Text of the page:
Viewed by 1403
Abstract
This study focused on comparing metabolic thresholds derived from local muscle oxygen saturation (SmO2) signals, obtained using near-infrared spectroscopy (NIRS), with global pulmonary ventilation rates measured at the mouth. It was conducted among various Age Groups within a well-trained cyclist population. [...] Read more.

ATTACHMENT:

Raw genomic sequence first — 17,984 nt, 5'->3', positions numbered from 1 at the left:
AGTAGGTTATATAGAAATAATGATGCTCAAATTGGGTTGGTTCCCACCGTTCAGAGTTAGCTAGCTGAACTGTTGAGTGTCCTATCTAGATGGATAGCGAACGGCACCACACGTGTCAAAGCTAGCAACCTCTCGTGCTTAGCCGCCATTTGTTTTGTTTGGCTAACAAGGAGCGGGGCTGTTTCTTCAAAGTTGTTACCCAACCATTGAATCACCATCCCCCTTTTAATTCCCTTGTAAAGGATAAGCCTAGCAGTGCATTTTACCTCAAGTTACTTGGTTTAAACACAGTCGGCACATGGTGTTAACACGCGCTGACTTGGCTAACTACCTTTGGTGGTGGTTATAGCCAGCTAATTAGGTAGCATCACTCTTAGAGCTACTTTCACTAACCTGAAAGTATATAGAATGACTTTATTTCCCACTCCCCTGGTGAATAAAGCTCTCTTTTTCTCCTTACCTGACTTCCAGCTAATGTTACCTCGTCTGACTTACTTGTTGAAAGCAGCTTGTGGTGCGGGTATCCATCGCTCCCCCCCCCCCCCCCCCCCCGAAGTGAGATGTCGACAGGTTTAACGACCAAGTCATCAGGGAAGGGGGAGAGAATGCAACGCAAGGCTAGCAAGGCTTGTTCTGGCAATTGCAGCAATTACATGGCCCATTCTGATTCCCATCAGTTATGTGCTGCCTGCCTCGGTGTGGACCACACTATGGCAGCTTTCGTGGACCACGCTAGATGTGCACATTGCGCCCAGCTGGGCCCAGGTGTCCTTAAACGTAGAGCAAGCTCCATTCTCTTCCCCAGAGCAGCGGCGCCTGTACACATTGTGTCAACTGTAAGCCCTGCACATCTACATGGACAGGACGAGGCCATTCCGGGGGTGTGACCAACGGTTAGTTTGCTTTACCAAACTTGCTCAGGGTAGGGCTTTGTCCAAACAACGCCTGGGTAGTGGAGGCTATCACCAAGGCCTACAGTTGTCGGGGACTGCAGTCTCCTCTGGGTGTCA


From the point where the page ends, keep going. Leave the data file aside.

This study focused on comparing metabolic thresholds derived from local muscle oxygen saturation (SmO2) signals, obtained using near-infrared spectroscopy (NIRS), with global pulmonary ventilation rates measured at the mouth. It was conducted among various Age Groups within a well-trained cyclist population. Additionally, the study examined how cycling performance characteristics impact the discrepancies between ventilatory thresholds (VTs) and SmO2 breakpoints (BPs). Methods: Junior (n = 18) and Senior (n = 15) cyclists underwent incremental cycling tests to assess their aerobic performance and to determine aerobic (AeT) and anaerobic (AnT) threshold characteristics through pulmonary gas exchange and changes in linearity of the vastus lateralis (VL) muscle SmO2 signals. We compared the relative power (Pkg) at ventilatory thresholds (VTs) and breakpoints (BPs) for the nondominant (ND), dominant (DO), and bilaterally averaged (Avr) SmO2 during the agreement analysis. Additionally, a 30 s sprint test was performed to estimate anaerobic performance capabilities and to assess the cyclists’ phenotype, defined as the ratio of P@VT2 to the highest 5 s sprint power. Results: The Pkg@BP for Avr SmO2 had higher agreement with VT values than ND and DO. Avr SmO2 Pkg@BP1 was lower (p < 0.05) than Pkg@VT1 (mean bias: 0.12 ± 0.29 W/kg; Limits of Agreement (LOA): −0.45 to 0.68 W/kg; R2 = 0.72) and mainly among Seniors (0.21 ± 0.22 W/kg; LOA: −0.22 to 0.63 W/kg); there was no difference (p > 0.05) between Avr Pkg@BP2 and Pkg@VT2 (0.03 ± 0.22 W/kg; LOA: −0.40 to 0.45 W/kg; R2 = 0.86). The bias between two methods correlated significantly with the phenotype (r = −0.385 and r = −0.515 for AeT and AnT, respectively). Conclusions: Two breakpoints can be defined in the NIRS-captured SmO2 signal of VL, but the agreement between the two methods at the individual level was too low for interchangeable usage of those methods in the practical training process. Older cyclists generally exhibited earlier thresholds in muscle oxygenation signals compared to systemic responses, unlike younger cyclists who showed greater variability and no significant differences in this regard in bias values between the two threshold evaluation methods with no significant difference between methods. More sprinter-type cyclists tended to have systemic VT thresholds earlier than local NIRS-derived thresholds than athletes with relatively higher aerobic abilities. Full article